Suicide in Austrian children and young adolescents aged 14 and younger

Kanita Dervic, Elisabeth Friedrich, Maria A. Oquendo, Martin Voracek, Max H. Friedrich, Gernot Sonneck

Research output: Contribution to journalArticlepeer-review

27 Citations (Scopus)


Introduction: Research on suicide in childhood and early adolescence is sparse. We investigated suicide cases of children and young adolescents in terms of prevalence, gender differences, suicide methods and monthly distribution during a period of 32 years. Methods: Registered suicides aged 14 or younger occurring between 1970 and 2001 (n = 275) in Austria were studied. Results: The mean suicide rate for 10 to 14-year-olds was 1.4 per 100,000 with a male-female ratio of 3.1:1. The total child and young adolescent suicide rate and boys' suicide rates decreased over the study period. However, there was no significant fluctuation in girls' suicide rates. Hanging was the predominant suicide method in both genders. Use of this method decreased steadily over the study period, whereas the percentage of suicides by other methods, i.e., jumping and firearms suicides increased. Greater number of suicides in children and young adolescents was observed during the months of April/May and October/November. Conclusion: Suicide rates of children and young adolescents in Austria are on the decrease, in accordance with a reported decrease in the general suicide rate in Austria.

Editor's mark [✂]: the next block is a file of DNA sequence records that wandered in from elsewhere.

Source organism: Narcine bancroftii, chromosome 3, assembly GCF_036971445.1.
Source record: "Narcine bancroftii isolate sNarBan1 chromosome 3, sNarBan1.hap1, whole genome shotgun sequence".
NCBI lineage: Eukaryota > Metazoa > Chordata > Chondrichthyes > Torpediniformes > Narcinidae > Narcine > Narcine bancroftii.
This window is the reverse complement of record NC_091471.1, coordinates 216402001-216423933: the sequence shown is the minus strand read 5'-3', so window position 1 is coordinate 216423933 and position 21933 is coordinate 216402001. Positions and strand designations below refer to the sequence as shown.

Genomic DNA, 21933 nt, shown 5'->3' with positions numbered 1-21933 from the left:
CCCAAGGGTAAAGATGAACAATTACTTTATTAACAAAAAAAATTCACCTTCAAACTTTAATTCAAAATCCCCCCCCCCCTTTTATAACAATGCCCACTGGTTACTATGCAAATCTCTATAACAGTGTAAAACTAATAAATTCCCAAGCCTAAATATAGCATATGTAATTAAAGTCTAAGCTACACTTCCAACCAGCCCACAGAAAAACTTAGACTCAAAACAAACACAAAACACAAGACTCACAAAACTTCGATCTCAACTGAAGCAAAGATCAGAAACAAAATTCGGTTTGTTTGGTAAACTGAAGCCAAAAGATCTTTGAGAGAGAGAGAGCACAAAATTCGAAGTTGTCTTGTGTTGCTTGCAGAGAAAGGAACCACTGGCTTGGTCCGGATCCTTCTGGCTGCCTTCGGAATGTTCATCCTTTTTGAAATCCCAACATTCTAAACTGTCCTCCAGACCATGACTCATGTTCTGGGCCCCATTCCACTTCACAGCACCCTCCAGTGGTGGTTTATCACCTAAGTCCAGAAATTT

Original languageEnglish
Pages (from-to)427-434
Number of pages8
JournalEuropean Child and Adolescent Psychiatry
Issue number7
Publication statusPublished - Oct 2006
Externally publishedYes


  • Austria
  • Children
  • Methods
  • Suicide

ASJC Scopus subject areas

  • Pediatrics, Perinatology, and Child Health
  • Developmental and Educational Psychology
  • Psychiatry and Mental health


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